Improve Retail Execution by Becoming a Partner Instead of a Seller

May 27, 2015 in Retail

Increasing profits, field team management and company-centered motives often take precedence when it comes to building relationships with retailers. However, if you really want to improve sales, pay close attention to your rapport with retail buyers. Of course, you rely on them for sales channels, but in practice you rely on them for much more—product placement, proper price tagging, planogram compliance, and inventory management, to name a few. Make sure your buyers think of you as more than just a seller. A partnership founded on trust increases the opportunities to improve retail sales and grow your business.

If buyers do not have direct control over in-store execution, they probably work directly with—and in some cases for—those who do. Building a good relationship with your buyers is necessary to put your products in a favorable light. Buyers who view your products positively will work harder to meet your retail execution requests and expectations.

It goes without saying that the rules about etiquette and business relations matter when you’re working with buyers. Be sincere and articulate your desires clearly and respectfully; be transparent when you can be, and provide reasonable timeframes for your needs and demands. Always consider your partner’s needs; ask when you can’t anticipate them.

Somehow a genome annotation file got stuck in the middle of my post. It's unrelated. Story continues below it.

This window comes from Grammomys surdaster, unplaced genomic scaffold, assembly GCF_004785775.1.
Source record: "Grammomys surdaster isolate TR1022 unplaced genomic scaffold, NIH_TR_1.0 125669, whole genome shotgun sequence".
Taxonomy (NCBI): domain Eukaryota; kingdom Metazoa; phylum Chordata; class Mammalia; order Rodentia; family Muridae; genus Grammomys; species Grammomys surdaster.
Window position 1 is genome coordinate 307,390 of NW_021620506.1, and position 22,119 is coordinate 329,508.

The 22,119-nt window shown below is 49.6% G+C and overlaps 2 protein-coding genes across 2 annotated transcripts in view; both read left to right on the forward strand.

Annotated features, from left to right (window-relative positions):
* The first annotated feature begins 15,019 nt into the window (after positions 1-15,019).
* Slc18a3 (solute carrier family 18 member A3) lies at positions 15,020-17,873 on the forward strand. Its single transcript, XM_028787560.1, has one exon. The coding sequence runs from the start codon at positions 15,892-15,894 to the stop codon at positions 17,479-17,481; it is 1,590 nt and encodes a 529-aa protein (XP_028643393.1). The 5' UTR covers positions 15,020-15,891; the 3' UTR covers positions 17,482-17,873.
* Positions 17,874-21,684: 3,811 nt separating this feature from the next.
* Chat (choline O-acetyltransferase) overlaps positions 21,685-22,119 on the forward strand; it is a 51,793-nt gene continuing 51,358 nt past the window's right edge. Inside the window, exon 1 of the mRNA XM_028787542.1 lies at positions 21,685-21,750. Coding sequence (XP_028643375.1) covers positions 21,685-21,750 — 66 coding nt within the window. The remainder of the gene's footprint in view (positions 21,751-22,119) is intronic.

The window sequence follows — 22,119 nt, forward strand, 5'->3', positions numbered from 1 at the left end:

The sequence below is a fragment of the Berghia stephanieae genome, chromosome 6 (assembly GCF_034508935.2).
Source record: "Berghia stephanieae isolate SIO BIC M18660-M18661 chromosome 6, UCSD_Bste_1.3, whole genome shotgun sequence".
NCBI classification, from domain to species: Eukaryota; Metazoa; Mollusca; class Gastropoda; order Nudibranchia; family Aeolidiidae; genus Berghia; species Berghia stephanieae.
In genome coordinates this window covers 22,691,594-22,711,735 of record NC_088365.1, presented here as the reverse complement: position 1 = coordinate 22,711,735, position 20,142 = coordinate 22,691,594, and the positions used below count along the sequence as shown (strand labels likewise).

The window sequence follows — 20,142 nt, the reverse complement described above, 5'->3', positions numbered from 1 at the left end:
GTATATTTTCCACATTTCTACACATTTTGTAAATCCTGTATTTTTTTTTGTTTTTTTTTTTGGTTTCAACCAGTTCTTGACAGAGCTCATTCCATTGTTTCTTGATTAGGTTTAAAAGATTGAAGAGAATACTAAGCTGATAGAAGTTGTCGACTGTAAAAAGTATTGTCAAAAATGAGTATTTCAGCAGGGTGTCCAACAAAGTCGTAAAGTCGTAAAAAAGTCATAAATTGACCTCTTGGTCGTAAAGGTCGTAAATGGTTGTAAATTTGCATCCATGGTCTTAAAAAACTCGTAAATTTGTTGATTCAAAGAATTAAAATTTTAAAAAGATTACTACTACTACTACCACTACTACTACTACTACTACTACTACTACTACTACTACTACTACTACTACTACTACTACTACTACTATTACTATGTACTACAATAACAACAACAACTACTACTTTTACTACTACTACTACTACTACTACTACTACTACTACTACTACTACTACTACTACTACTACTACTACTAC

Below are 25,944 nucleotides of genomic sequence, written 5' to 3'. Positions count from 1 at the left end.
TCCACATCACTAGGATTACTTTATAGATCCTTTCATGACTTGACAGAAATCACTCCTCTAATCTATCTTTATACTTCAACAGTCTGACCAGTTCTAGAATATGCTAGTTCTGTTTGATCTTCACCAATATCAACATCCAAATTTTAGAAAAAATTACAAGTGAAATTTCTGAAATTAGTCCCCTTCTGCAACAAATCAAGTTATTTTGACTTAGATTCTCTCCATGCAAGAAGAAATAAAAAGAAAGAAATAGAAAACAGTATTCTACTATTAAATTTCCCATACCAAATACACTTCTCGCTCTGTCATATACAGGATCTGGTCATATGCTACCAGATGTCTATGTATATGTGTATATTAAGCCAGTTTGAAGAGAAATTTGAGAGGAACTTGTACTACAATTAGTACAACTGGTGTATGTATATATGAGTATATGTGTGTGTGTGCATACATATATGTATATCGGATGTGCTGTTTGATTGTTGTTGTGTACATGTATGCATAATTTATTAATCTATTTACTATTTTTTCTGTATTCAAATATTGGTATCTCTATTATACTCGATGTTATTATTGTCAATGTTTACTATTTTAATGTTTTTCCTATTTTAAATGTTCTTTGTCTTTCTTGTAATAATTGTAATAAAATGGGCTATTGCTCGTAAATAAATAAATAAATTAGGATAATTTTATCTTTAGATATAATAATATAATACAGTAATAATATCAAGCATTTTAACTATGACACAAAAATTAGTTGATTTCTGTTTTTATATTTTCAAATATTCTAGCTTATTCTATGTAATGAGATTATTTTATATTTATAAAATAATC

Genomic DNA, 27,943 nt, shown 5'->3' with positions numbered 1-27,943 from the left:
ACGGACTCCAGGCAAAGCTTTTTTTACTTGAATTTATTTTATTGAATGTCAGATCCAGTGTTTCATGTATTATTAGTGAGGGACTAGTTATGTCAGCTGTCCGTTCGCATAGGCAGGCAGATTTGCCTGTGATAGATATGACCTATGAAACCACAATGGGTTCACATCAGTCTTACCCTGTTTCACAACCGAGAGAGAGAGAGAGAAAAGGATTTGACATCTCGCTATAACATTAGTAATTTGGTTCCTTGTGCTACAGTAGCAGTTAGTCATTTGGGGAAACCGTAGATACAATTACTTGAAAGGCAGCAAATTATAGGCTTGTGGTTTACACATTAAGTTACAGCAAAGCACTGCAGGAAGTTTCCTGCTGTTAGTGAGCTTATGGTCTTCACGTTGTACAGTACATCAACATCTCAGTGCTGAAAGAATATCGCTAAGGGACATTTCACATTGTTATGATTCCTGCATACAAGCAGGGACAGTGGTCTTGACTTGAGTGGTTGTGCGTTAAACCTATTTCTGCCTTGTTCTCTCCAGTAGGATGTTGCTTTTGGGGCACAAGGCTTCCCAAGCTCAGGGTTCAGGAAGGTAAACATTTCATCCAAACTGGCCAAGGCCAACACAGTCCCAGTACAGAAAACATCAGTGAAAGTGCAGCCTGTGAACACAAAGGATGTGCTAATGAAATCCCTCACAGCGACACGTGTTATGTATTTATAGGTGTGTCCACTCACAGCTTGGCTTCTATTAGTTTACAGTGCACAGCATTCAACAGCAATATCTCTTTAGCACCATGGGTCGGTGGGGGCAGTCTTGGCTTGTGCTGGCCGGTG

While pleasantries, smiles, and the guidelines above are important, minding your manners will only get you so far. Personalize relationships to maximize benefits for both parties involved. Buyers will not go the extra step for sellers who are only interested in margin and revenue. Bring value to your relationships that go beyond monetary necessity. Provide training opportunities, share helpful product information and offer data insights via a mobile data collection application. Using software that can distribute information company-wide, and between buyers and sellers, is a great way to establish trust and build loyalty. Passing along insights demonstrates that you see your buyers as people with whom you have a vested interest, because you view them as true business partners. You don’t have to look very hard to find common goals and shared interests; ensuring the product sells effectively is important to everyone.

The bottom line is that brands and buyers need to work together and be partners in order to improve retail sales. There’s always an opportunity to strengthen a relationship. Consider how you can strengthen your relationships with retail buyers today.